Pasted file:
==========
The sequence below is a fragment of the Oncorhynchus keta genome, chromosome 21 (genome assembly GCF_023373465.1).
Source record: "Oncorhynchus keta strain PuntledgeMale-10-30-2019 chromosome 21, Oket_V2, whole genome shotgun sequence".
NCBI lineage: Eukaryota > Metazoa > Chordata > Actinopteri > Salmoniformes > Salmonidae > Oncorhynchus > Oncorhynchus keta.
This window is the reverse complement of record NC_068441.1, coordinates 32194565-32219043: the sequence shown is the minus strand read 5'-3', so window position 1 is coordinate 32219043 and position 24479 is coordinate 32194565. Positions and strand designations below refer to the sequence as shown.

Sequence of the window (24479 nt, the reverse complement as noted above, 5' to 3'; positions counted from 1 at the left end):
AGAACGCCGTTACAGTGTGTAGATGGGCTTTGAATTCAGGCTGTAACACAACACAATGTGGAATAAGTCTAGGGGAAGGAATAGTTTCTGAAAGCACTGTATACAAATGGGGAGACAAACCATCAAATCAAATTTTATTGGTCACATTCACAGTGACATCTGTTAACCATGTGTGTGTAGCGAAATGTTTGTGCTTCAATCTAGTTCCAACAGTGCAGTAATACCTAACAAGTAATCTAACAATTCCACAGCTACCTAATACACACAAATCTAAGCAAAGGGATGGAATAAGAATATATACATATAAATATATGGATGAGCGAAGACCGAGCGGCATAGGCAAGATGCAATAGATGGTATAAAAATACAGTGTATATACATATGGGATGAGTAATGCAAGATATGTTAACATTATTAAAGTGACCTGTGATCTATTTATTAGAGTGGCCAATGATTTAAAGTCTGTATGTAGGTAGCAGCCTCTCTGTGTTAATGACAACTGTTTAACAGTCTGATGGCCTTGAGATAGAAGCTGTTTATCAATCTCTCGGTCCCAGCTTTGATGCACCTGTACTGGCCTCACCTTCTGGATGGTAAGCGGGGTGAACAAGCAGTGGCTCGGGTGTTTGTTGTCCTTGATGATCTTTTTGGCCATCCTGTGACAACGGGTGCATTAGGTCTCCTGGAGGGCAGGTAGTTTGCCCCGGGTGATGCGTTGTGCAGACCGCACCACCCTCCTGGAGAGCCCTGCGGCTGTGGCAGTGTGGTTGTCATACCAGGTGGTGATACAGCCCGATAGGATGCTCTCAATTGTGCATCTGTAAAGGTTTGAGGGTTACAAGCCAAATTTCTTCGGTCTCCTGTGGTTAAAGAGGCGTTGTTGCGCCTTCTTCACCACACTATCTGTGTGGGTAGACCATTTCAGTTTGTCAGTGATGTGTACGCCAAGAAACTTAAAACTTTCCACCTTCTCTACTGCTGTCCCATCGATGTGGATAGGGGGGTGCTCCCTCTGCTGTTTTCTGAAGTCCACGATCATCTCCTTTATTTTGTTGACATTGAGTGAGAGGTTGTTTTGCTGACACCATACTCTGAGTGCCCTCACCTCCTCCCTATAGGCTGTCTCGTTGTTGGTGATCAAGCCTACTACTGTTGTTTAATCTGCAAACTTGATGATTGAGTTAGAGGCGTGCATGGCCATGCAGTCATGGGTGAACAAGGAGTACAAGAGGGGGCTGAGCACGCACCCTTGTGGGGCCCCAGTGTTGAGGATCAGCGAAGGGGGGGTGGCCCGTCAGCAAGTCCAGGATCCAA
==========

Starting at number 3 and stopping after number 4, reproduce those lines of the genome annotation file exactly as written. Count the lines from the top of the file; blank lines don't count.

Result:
NCBI lineage: Eukaryota > Metazoa > Chordata > Actinopteri > Salmoniformes > Salmonidae > Oncorhynchus > Oncorhynchus keta.
This window is the reverse complement of record NC_068441.1, coordinates 32194565-32219043: the sequence shown is the minus strand read 5'-3', so window position 1 is coordinate 32219043 and position 24479 is coordinate 32194565. Positions and strand designations below refer to the sequence as shown.